Tuesday, January 27, 2009

Gelfand-Markowski, Polanica Zdroj 1998

As I mentioned before, I wanted to present some memorable and/or instructive positions from Joe Gallagher's excellent Play the King's Indian. This time, no directive clues...

I'll post the continuation in a few days.

White to play:

ADDED 1/29/09 - Now that there are comments I recommend you decide on your move before you read them.


Anonymous said...

Material is level. White has doubled g-pawns. There are weak pawns at d6 and e4. White has a lead in development, but his minor pieces have little scope (knight has no outpost; bishop is bad). Black has the e5 square for his knight, and his bishop can go to g4. If White lets this happen, he is probably worse. So, something radical may be called for. On that basis, what about 1.e4-e5. If the rook retreats, then White wins d6. If 1...d6xe5, then White has gained e4 for his knight (while denying e5 to the opposing knight), and he could follow up with c4-c5, Bc4(+) and Nd6, which would be more than enough for a pawn. This relinquishes f5 to the enemy bishop, but that seems livable. That leaves 1...Nxe5 2.Ne4 R moves 3.Nxd6. Again, White might continue with c4-c5 and Bc4(+), which adds up to a clear plus, perhaps winning.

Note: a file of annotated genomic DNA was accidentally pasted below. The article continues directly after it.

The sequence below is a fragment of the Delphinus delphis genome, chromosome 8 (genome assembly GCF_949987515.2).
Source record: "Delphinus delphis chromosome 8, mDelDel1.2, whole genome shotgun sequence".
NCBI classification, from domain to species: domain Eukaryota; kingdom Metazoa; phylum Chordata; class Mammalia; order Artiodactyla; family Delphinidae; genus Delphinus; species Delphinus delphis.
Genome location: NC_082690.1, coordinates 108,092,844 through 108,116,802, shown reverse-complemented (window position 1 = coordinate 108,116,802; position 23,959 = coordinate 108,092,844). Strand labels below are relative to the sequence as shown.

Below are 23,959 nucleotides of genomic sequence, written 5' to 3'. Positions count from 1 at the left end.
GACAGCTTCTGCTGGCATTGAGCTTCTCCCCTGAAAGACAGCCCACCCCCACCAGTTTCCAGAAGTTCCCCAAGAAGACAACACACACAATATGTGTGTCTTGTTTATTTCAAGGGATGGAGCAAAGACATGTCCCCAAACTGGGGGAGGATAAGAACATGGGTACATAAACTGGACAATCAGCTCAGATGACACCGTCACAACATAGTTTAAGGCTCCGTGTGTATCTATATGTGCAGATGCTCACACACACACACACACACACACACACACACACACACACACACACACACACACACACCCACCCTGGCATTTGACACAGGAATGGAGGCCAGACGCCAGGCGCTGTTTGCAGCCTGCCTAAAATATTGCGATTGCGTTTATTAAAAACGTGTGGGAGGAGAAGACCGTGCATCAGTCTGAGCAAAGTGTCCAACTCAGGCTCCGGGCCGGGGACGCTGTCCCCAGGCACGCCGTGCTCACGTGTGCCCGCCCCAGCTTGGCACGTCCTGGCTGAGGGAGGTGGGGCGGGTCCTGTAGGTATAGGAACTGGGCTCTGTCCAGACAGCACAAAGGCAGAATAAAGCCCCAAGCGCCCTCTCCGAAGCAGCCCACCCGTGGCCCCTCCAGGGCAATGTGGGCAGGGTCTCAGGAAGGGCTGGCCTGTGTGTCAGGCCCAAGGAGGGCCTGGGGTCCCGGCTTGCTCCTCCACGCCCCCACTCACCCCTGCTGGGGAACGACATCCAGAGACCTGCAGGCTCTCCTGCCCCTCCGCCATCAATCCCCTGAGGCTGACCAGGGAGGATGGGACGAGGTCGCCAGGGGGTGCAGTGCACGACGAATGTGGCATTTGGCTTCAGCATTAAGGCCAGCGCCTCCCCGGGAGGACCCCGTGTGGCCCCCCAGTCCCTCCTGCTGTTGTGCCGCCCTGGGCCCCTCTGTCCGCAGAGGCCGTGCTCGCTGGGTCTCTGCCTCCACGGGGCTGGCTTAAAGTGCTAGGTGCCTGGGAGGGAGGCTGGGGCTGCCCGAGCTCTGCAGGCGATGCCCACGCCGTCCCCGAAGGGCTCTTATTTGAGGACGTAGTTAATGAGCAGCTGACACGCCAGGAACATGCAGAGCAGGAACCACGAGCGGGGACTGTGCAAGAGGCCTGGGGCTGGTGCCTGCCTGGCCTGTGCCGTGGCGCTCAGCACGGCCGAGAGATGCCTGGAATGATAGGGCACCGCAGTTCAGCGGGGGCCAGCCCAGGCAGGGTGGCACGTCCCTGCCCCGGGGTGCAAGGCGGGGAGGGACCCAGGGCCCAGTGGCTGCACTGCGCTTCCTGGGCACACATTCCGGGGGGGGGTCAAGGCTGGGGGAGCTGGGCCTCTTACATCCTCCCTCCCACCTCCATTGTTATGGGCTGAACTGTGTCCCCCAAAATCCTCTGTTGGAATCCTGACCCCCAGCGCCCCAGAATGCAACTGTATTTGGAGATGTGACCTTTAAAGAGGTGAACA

Anonymous said...

h6!! and White can safely resign.

Oh, wait, it's White's turn, right...

I'd have played c5, but seems inferior to the above commenter. Envisioning something like:
1. c5 dxc5
2. Bc4+ K-moves
3. e5